Axor showroom opening party 4


Here is another great find from the Rapsel family of bathroom fixtures.  “Yume” is a combination washbasin, towel holder and container for used towels. The designer, Matteo Nunziati, drew his inspiration from 20th century abstract minimalism, focusing on the concepts of full and empty. “Yume” is made out of Nikron, an innovative, silkysmooth high‐tech material which reinforces the elegance of this design.




Although I would not necessarily use this product in any of my own designs, I think it is a very smart idea.  The Vertebrae Vertical Bathroom System by UK based Design Odyssey takes up the floor space of a toilet bowl and contains (almost) everything needed in a bathroom.  The top segments contain two shower heads and a water cistern, the mid section holds the washbasin and storage space, the base is the toilet.  Each component swivels around a central core.  I salute the concept of compressing all necessary functions into the smallest footprint possible.  This idea is definitely worth developing further.

Vertebrae vertical bathroom system

Vertebrae vertical bathroom system functions


Pedestal washbasins are not often used in bathrooms as they take away the storage space underneath.  But their sculptural qualities are often magnificent, and storage can be carved out in other places of the bathroom instead, like in oversized medicine cabinets.  I admire the monumentality and simplicity of these plumbing objects.

The Slash by Antonio Lupi

The Slash by Antonio Lupi.

Tender by Antonio Lupi.

Tender by Antonio Lupi.

PHC by Boffi.

PHC by Boffi.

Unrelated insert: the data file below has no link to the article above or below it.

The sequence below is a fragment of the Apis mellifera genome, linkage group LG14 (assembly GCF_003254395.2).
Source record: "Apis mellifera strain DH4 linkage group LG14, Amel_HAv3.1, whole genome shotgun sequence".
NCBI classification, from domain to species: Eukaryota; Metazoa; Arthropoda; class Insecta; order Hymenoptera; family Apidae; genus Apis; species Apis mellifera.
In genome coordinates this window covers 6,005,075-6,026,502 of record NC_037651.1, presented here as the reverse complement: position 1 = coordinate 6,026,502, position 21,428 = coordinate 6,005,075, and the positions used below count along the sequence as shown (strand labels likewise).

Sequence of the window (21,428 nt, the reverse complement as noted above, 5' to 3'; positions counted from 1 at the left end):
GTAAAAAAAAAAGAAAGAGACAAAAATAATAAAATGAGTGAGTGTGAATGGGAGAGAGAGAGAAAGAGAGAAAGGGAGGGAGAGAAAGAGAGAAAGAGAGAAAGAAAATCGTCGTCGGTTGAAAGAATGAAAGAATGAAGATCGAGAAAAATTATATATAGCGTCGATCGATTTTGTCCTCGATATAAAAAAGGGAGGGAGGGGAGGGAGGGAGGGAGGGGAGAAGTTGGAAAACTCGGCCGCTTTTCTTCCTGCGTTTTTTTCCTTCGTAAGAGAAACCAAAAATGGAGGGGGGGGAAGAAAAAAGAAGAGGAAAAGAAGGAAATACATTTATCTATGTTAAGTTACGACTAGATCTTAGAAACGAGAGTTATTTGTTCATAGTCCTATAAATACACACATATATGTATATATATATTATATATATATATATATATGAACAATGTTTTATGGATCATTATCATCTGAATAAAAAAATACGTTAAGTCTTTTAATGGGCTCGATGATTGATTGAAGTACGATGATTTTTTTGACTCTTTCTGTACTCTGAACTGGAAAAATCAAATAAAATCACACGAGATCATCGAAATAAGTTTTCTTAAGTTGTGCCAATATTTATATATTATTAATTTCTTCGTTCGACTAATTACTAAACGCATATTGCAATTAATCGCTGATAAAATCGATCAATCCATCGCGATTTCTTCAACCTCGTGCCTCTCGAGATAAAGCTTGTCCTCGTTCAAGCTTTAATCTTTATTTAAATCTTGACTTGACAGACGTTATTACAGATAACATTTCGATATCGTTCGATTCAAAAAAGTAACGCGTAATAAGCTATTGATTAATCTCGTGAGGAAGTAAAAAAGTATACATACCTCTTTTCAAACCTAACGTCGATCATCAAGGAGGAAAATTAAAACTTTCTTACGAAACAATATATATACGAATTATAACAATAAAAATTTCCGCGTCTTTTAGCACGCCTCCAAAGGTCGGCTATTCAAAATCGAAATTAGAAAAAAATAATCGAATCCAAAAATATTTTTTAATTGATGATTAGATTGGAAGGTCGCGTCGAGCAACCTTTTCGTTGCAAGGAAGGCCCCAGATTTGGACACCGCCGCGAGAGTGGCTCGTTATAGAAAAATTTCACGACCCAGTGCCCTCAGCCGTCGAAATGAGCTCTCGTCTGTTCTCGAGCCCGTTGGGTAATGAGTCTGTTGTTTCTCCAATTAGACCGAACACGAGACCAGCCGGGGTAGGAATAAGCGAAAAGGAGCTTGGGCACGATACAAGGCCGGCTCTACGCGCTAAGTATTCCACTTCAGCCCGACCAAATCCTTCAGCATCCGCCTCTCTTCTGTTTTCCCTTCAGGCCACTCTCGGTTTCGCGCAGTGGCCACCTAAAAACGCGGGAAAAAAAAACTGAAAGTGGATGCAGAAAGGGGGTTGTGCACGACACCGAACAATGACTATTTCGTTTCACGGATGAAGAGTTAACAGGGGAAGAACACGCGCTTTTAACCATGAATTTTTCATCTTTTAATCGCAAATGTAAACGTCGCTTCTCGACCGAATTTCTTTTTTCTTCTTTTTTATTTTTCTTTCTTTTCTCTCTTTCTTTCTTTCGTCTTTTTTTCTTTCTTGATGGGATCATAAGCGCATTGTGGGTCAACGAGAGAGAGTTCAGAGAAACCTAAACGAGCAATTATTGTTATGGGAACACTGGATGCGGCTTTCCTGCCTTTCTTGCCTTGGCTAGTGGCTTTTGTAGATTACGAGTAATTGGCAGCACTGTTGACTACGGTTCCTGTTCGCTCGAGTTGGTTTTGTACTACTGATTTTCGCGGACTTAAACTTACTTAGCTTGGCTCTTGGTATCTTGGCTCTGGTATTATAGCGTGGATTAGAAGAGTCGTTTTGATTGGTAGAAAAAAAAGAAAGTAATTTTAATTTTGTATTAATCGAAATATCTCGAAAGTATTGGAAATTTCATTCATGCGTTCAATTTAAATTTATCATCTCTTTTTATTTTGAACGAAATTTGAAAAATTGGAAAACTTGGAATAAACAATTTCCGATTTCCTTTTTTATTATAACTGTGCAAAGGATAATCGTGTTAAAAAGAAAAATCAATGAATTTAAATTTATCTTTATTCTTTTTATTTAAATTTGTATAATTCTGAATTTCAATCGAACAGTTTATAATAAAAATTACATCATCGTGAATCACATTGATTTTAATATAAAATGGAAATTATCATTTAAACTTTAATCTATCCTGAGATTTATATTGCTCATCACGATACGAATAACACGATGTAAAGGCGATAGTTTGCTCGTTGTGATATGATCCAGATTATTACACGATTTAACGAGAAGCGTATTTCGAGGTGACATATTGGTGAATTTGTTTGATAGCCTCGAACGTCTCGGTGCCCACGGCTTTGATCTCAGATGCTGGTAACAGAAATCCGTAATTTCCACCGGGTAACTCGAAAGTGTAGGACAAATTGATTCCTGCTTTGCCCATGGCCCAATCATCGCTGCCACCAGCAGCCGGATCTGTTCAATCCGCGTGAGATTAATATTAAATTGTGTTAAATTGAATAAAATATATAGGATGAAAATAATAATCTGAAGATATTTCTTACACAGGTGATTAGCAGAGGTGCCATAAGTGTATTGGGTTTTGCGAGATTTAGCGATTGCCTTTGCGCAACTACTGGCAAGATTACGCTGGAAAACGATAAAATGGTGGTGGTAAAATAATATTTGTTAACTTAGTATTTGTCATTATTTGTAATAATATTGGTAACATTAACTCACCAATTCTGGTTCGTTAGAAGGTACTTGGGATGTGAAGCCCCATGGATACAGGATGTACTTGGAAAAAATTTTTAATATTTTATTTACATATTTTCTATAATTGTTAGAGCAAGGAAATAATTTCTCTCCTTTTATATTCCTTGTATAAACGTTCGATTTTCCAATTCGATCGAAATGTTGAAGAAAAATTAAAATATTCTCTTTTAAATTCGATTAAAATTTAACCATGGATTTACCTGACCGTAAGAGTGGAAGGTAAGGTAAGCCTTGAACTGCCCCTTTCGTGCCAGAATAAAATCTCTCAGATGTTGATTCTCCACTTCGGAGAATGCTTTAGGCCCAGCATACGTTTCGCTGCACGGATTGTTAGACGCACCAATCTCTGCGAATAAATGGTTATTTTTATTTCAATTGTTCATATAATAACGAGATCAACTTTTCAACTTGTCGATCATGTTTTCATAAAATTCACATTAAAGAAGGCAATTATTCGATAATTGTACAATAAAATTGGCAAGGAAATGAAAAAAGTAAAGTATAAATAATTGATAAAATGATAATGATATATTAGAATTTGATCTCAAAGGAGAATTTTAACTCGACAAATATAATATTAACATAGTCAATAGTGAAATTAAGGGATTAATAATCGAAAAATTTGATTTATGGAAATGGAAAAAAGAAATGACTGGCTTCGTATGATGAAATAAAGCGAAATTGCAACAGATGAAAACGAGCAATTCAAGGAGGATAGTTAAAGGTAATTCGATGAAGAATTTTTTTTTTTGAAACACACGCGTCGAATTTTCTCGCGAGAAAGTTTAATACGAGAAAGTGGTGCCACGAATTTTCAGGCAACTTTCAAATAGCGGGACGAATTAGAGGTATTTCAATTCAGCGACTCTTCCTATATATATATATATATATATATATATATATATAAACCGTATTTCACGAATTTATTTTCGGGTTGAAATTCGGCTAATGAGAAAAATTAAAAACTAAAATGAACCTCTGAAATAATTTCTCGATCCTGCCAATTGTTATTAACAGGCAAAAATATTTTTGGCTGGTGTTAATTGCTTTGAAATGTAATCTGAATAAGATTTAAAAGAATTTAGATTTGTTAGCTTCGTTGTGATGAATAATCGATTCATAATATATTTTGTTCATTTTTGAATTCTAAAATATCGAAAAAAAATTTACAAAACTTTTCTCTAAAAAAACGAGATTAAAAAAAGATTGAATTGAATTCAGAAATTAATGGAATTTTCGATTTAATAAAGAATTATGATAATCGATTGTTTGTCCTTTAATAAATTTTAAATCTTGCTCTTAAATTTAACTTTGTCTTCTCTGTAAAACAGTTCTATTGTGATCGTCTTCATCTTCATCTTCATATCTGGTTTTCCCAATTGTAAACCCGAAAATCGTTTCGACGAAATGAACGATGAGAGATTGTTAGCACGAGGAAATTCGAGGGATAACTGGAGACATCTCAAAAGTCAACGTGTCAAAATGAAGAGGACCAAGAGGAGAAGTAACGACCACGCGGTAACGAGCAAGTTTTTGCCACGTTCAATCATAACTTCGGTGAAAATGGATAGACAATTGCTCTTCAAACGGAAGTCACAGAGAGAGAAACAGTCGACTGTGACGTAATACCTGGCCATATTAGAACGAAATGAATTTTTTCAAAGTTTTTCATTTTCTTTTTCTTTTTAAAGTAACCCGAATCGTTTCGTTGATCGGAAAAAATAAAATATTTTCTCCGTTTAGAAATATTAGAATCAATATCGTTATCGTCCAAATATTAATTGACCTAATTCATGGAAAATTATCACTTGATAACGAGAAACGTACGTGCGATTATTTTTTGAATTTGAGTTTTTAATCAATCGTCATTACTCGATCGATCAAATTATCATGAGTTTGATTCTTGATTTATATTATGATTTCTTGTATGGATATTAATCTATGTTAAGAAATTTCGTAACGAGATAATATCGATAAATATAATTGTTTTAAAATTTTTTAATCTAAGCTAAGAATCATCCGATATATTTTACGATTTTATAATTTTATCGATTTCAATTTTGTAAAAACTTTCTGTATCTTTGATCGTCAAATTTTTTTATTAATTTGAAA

VOL by Boffi.

VOL by Boffi.

Il Bagno Alessi One by Laufen.

Il Bagno Alessi One by Laufen.




Japanese born, Paris based designer Jun Yasumoto developed this “phyto purification bathroom” together with Alban le Henry, Olivier Pigasse and Vincent Vandenbrouck.

Phyto purification bathroom.


The diagram illustrates how the bathroom become s a mini-eco-system using this natural filtering principle by recycling and regenerating the wastewater.


Phyto-purification is a natural water-recycling process which is commonly used in ecological purification systems. During its filtering process, the water goes through different steps. The rushes are planted in sand which filters larger particles. The root system of the rushes contain various bacteria which break down these particles for absorption by the plant. The reeds are planted next to the rushes as they have the ability to filter the heavy metals from the water. The floating water hyacinths draw through their roots some of the water borne particles which are still present in the water. The lemnas, which are also aquatic plants, bind to the remaining aquatic micro-organisms to complete the filtering process. Finally, a carbon filter stops the remaining micro-particles.